A Judicious Use of Silence

Today’s prompt got me thinking about how I’m trying to learn to BREAK silence, rather than keep it. But in an effort to lighten up a bit, here’s one about staying silent.

43. The Sound of Silence: Write about staying quiet when you feel like shouting.

https://thinkwritten.com/365-creative-writing-prompts/

“Ma-MAAAAAH!! HE HIT ME!!!”

Before the pandemic, this cry would elicit an almost immediate response from me.

“Don’t hit your brother!” for minor infractions.

“Go to your room!” for slightly more serious crimes.

“THAT’S IT, I’M TAKING AWAY [insert favorite toy here]!” for the most grievous offenses.

But as the pandemic wore on…

I became inured to the call, impervious to their cries.

Don’t get me wrong, there are certain things I will not tolerate (just ask me how I dealt with a biting habit).

But when it comes to the whiny, peevish cries of, “He pushed me!” “He hit me!” “He took my toy!”… At this point, I am basically deaf to them.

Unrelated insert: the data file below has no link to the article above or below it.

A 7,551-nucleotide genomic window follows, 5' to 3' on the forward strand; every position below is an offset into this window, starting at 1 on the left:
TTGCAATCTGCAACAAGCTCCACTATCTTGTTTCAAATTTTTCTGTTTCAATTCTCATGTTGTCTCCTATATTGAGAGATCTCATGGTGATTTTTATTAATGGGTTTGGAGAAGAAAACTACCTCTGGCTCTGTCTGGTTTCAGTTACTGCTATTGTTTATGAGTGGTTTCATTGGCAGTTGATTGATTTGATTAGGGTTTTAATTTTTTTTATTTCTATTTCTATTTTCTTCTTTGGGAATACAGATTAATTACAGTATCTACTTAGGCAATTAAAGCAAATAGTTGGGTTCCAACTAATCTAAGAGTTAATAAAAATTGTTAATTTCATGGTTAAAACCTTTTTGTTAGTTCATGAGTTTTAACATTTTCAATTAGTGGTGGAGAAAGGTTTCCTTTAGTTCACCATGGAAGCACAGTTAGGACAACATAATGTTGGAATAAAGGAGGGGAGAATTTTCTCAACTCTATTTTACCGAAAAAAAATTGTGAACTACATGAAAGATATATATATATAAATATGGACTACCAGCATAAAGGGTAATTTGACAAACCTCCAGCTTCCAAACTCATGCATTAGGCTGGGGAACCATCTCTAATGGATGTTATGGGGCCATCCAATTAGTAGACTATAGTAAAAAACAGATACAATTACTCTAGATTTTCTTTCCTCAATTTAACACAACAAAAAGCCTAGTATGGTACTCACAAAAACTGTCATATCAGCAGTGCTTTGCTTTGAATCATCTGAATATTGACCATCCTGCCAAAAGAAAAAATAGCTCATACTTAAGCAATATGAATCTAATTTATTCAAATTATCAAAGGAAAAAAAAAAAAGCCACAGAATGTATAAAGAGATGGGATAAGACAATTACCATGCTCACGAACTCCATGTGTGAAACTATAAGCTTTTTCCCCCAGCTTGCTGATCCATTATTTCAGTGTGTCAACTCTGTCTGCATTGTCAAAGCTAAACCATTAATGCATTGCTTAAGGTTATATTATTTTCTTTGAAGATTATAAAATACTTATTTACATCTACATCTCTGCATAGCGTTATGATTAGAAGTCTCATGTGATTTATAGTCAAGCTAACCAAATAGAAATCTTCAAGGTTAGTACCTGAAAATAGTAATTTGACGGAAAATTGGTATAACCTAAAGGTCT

A Newborn’s Cries

You know how parents learn to understand their newborn’s cries? One for hungry, one for sleepy, one for fussy, another for gassy…

It’s actually pretty easy to tell when your child is seriously upset or injured. Just by listening closely to their shouts, I can tell whether my 5- and 2-year-old are actually in pain, or if they’re just kvetching.

So now, when they kvetch, I say nothing.

Blissful Silence

After the initial outcry, when they realize no response is forthcoming, they usually simmer down.

They’ll move on, either play something else together or each move on to his own thing.

It’s only when the outbursts become more frequent and reach a fever pitch that I then intervene.

And then, it’s usually to throw them outside, down to the playroom, or to their respective rooms.

And enjoy a few more minutes of blessed silence.

And maybe a cup of tea…

Defining “Work”

15. Eavesdropper: Create a poem, short story, or journal entry about a conversation you’ve overheard.

https://thinkwritten.com/365-creative-writing-prompts/